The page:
Google will hold off developing for the Windows 8 desktop or Windows Phone 8 mobile platforms, citing a lack of users. However, the search giant did not rule out a move once user numbers start picking up.
Speaking to V3, Google Apps product management director Clay Bavor said the firm has, "no plans to build out Windows 8 apps." Google already has a search application for the Windows 8 platform -- which it released just before the Windows 8 launch in October -- but will retain its focus on the iOS and Android platforms, which are currently leading at the top in the mobile space.
Ruling out the latest Microsoft desktop and mobile platforms, Bavor said:
We are very careful about where we invest and will go where the users are but they are not on Windows Phone or Windows 8. If that changes, we would invest there, of course.
Trends change over time and there's no doubt that given a period of a few months, we will see more and more Google services arriving on the latest platforms. Google is likely as much in the dark over Windows 8 and Windows Phone usage figures than the rest of the industry, however the search giant probably has a better indication from back-end analytics provided by its search pages.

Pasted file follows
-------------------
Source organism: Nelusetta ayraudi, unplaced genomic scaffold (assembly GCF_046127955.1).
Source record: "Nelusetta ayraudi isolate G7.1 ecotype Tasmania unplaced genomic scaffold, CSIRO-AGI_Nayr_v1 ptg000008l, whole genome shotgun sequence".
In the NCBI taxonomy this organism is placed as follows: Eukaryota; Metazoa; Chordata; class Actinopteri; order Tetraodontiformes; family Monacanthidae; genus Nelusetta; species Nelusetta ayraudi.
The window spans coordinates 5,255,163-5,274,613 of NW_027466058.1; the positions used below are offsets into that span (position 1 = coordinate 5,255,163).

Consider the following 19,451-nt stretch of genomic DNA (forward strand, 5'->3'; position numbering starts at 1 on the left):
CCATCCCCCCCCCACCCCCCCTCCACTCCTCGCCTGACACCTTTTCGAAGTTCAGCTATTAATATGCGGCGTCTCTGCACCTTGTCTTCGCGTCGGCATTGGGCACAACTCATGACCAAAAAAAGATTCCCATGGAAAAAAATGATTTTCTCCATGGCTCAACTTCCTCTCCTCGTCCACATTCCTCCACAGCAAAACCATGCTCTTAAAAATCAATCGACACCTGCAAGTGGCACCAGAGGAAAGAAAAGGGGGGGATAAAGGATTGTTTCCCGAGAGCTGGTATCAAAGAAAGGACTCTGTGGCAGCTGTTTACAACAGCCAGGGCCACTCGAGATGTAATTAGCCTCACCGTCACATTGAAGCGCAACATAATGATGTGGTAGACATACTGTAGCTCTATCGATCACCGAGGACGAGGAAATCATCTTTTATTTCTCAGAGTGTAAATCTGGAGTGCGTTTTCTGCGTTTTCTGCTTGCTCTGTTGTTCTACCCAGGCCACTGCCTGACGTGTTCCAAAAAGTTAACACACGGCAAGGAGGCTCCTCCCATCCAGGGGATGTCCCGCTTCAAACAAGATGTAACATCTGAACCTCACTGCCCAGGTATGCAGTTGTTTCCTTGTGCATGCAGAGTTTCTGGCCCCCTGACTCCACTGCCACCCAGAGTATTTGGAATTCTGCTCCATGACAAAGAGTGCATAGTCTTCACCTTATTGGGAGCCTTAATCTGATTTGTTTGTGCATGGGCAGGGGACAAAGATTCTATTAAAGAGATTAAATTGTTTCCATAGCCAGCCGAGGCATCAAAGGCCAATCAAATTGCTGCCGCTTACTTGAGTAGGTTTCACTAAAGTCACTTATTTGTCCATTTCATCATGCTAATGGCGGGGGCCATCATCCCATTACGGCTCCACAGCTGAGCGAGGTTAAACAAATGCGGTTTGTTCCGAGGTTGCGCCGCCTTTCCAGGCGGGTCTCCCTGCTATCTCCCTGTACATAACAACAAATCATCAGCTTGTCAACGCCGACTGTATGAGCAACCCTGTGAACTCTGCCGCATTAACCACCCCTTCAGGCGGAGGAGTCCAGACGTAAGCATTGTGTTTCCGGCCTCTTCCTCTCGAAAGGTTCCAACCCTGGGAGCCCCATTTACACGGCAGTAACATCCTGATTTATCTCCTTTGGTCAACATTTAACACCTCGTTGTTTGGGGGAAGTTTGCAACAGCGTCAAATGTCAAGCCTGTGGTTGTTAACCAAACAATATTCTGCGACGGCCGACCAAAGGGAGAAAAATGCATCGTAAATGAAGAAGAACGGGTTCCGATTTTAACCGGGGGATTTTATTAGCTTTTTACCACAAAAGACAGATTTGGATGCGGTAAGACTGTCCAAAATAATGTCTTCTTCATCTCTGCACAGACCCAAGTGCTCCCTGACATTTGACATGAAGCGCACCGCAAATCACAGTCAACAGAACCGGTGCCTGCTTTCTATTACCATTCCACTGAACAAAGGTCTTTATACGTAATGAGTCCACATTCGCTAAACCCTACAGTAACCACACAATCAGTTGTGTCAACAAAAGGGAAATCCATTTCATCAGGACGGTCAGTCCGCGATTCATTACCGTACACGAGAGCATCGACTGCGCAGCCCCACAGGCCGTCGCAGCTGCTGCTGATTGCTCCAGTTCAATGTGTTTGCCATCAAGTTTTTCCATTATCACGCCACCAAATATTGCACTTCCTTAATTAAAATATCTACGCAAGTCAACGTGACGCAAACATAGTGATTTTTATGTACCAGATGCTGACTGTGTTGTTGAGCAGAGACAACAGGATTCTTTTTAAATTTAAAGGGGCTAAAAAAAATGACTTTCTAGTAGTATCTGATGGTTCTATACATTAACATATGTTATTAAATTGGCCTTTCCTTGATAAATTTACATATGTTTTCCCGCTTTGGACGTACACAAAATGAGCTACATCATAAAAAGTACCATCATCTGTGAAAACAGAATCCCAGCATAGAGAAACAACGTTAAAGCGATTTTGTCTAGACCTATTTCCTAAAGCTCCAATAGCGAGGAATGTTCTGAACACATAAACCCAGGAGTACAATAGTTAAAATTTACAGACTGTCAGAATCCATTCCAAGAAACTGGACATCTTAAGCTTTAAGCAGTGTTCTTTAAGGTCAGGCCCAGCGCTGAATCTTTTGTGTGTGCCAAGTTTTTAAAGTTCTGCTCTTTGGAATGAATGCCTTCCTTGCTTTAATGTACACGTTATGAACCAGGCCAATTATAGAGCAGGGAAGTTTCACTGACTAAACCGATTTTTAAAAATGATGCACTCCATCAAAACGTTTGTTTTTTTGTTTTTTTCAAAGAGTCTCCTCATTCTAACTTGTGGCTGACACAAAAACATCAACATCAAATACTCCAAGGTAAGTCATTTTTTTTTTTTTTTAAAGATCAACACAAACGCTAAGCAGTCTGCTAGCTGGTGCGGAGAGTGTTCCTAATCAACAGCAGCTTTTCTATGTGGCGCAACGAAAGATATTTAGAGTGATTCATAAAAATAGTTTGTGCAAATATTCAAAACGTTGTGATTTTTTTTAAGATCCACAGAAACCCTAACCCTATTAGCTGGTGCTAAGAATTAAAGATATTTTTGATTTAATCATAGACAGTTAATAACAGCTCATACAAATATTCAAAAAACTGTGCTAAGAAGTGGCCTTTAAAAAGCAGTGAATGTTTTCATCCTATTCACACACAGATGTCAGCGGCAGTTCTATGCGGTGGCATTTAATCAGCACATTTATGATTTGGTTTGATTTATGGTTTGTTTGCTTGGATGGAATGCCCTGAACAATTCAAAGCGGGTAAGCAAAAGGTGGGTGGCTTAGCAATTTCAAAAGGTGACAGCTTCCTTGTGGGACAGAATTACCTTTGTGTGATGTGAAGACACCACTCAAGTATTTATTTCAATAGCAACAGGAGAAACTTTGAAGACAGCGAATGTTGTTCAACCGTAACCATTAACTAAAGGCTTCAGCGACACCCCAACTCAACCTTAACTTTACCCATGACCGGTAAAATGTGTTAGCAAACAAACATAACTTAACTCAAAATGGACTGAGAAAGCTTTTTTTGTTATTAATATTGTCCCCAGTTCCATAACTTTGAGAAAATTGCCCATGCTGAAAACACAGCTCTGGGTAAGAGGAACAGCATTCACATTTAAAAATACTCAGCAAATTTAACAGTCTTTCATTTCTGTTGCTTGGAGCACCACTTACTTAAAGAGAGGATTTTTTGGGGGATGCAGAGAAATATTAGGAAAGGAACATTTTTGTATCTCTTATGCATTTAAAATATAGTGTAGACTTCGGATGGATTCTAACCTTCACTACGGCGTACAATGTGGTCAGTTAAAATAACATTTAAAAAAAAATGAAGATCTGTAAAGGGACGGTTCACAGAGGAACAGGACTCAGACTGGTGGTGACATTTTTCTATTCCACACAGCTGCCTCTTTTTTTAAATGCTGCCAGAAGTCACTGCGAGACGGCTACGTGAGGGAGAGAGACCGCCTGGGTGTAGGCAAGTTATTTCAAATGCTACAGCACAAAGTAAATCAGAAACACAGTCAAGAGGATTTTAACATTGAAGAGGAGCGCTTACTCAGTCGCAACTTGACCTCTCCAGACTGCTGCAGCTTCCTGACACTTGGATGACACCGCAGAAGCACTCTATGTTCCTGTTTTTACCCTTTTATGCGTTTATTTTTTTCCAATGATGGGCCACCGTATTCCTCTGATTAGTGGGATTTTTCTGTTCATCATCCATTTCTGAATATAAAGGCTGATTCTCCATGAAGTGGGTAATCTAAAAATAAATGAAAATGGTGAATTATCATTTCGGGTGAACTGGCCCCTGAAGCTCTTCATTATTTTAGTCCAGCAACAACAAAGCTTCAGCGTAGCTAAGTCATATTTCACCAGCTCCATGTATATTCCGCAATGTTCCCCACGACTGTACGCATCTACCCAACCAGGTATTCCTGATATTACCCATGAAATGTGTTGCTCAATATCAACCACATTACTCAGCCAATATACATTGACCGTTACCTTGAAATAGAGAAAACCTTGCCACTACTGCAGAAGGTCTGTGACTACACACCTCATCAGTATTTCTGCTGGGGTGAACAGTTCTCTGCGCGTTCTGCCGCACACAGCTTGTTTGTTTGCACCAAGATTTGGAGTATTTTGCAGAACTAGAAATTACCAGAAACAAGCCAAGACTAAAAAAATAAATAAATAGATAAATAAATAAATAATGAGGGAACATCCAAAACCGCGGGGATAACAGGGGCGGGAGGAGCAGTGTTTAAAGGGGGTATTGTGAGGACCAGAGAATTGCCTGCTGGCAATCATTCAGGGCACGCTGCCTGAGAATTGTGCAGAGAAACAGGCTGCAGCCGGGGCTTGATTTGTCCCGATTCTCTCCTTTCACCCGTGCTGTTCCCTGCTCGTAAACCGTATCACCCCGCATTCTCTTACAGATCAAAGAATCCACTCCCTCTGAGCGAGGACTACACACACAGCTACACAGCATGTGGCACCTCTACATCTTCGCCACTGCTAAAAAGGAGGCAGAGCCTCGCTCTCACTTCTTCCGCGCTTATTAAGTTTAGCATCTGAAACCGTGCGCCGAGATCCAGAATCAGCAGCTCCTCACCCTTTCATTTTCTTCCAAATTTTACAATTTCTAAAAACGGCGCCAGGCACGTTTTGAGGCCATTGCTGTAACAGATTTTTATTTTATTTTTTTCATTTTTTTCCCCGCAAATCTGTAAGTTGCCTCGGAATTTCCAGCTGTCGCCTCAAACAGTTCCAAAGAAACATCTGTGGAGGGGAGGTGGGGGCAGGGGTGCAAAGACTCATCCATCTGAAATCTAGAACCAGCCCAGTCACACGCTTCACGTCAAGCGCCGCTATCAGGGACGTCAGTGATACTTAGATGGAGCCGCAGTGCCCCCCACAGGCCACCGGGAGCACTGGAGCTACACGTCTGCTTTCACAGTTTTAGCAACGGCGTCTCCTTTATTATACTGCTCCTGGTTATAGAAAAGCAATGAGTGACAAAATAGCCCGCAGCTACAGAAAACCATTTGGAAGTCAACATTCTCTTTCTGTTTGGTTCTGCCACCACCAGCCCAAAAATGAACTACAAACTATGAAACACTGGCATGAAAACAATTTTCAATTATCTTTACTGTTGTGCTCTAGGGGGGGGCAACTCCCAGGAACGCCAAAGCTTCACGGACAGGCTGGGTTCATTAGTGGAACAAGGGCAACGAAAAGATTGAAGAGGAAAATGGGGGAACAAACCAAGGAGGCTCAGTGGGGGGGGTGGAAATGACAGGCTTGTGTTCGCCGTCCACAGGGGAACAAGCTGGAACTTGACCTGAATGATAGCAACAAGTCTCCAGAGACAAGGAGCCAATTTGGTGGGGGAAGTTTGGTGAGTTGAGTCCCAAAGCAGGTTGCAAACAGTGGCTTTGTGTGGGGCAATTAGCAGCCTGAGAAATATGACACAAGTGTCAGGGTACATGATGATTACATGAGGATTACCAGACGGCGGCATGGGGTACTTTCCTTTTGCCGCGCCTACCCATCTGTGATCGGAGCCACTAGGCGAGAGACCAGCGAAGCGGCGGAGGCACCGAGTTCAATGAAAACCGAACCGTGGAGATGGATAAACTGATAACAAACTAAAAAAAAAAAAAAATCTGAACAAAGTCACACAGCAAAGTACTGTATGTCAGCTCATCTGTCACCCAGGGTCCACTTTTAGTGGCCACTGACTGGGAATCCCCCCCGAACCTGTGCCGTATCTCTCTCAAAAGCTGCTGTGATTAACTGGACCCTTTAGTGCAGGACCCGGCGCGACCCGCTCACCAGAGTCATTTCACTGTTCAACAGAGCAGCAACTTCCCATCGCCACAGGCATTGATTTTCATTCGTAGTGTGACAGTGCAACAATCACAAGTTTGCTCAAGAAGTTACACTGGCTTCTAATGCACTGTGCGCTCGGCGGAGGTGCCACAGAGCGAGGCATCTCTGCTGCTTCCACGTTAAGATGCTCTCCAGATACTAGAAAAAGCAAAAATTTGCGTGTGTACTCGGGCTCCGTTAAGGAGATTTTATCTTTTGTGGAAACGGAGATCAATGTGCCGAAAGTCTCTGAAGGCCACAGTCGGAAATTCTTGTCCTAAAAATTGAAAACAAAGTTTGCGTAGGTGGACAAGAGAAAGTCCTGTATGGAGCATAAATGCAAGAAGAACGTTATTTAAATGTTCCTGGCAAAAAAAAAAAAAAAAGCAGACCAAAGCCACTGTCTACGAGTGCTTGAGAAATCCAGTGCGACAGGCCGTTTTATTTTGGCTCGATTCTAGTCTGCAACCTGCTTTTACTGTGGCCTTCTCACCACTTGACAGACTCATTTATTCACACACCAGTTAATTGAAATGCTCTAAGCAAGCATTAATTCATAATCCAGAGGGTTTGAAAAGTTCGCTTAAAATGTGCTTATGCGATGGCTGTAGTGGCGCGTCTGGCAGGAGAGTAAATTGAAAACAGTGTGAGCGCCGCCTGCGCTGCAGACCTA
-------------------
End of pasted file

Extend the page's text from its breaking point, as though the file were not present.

There are some figures to suggest that sales of the two platforms are increasing modestly, but before the December holidays, there will likely not be a significant rise until the new year.
Microsoft recently said that Windows Phone sales are up by 300 percent, while there's a slightly more mixed (and confusing) picture for Windows 8. Analytics firm StatCounter said that after one month, Windows 8 Internet usage is trailing behind what Windows 7 accomplished during the first 30 days after launch.
While the Redmond, Wash.-based software giant said that 40 million Windows 8 licenses had been sold during the first month of availability, research firm NPD added context to the figures. However, ZDNet's Ed Bott said the figures release was like a scene out of Groundhog Day, and that it will take "a year or two" for the PC market to adjust after the post-PC evolution of tablets and smartphones.